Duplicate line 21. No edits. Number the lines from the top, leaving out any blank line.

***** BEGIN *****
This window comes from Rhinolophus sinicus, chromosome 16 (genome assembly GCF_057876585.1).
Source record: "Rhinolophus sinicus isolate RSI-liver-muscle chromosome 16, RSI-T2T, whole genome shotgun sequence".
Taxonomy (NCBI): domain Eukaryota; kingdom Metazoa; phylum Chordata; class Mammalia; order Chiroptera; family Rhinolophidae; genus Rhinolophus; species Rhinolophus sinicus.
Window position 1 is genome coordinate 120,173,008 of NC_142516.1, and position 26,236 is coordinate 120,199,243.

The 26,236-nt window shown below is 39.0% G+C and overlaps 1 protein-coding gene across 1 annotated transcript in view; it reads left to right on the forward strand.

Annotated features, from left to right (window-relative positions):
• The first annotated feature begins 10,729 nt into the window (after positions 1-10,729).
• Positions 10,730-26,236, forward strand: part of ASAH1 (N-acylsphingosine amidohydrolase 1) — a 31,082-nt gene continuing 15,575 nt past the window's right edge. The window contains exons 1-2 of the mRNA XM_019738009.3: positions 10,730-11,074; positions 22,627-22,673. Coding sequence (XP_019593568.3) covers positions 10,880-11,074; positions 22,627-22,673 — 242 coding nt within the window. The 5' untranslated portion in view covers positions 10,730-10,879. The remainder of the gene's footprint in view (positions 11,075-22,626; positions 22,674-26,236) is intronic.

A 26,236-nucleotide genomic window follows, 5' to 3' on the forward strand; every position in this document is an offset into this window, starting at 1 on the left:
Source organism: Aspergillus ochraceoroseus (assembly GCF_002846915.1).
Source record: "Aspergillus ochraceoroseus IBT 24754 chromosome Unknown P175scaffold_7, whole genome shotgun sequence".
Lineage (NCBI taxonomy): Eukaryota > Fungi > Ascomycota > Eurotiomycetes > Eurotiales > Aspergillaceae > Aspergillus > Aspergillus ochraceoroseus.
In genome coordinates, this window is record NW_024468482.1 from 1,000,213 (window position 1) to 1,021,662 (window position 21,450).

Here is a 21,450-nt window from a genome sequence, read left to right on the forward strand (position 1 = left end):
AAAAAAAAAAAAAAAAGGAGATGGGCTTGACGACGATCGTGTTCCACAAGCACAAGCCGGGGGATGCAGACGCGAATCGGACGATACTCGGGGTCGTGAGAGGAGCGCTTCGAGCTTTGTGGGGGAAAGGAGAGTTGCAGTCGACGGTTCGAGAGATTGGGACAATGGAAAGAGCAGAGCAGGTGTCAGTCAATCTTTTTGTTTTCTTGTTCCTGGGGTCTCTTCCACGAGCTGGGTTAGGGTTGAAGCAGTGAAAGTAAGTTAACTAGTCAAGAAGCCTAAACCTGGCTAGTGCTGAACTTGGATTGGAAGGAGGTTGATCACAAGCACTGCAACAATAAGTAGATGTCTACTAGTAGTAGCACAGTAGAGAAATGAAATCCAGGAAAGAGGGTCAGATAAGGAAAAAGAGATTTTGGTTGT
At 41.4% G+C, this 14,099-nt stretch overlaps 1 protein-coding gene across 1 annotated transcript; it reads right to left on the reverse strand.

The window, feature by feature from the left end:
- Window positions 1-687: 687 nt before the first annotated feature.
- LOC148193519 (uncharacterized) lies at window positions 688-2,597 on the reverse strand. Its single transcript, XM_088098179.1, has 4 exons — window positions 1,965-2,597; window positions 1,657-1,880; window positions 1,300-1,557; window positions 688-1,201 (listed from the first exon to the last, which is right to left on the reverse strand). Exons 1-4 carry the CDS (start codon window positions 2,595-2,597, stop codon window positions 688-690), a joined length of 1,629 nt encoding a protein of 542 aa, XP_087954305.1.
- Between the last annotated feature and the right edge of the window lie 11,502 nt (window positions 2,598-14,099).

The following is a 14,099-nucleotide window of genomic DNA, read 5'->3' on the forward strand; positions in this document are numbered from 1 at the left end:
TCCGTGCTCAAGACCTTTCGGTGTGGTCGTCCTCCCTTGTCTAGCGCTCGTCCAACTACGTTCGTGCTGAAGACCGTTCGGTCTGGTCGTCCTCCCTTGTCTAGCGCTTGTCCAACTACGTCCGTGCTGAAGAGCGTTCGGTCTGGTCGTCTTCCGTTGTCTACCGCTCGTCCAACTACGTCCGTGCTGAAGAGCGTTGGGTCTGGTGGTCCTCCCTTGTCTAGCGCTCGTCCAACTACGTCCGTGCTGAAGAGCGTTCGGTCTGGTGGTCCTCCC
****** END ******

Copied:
The following is a 14,099-nucleotide window of genomic DNA, read 5'->3' on the forward strand; positions in this document are numbered from 1 at the left end: